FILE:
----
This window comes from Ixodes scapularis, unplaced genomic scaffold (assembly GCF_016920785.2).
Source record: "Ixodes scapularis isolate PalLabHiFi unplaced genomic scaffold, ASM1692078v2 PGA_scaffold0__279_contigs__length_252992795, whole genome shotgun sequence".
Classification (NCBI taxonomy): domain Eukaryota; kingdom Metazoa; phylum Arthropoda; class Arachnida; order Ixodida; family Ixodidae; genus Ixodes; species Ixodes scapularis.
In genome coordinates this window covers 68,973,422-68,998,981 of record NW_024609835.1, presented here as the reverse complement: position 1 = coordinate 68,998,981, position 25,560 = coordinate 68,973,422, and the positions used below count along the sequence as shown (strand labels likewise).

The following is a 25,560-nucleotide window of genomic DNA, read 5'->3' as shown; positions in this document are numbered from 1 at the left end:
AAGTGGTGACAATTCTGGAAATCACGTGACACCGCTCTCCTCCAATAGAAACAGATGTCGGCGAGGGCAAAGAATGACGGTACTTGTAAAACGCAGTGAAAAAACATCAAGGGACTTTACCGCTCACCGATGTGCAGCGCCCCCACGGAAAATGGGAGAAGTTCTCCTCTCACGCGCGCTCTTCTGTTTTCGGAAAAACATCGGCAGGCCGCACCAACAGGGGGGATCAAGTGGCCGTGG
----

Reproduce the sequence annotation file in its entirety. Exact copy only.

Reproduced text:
This window comes from Ixodes scapularis, unplaced genomic scaffold (assembly GCF_016920785.2).
Source record: "Ixodes scapularis isolate PalLabHiFi unplaced genomic scaffold, ASM1692078v2 PGA_scaffold0__279_contigs__length_252992795, whole genome shotgun sequence".
Classification (NCBI taxonomy): domain Eukaryota; kingdom Metazoa; phylum Arthropoda; class Arachnida; order Ixodida; family Ixodidae; genus Ixodes; species Ixodes scapularis.
In genome coordinates this window covers 68,973,422-68,998,981 of record NW_024609835.1, presented here as the reverse complement: position 1 = coordinate 68,998,981, position 25,560 = coordinate 68,973,422, and the positions used below count along the sequence as shown (strand labels likewise).

The following is a 25,560-nucleotide window of genomic DNA, read 5'->3' as shown; positions in this document are numbered from 1 at the left end:
AAGTGGTGACAATTCTGGAAATCACGTGACACCGCTCTCCTCCAATAGAAACAGATGTCGGCGAGGGCAAAGAATGACGGTACTTGTAAAACGCAGTGAAAAAACATCAAGGGACTTTACCGCTCACCGATGTGCAGCGCCCCCACGGAAAATGGGAGAAGTTCTCCTCTCACGCGCGCTCTTCTGTTTTCGGAAAAACATCGGCAGGCCGCACCAACAGGGGGGATCAAGTGGCCGTGG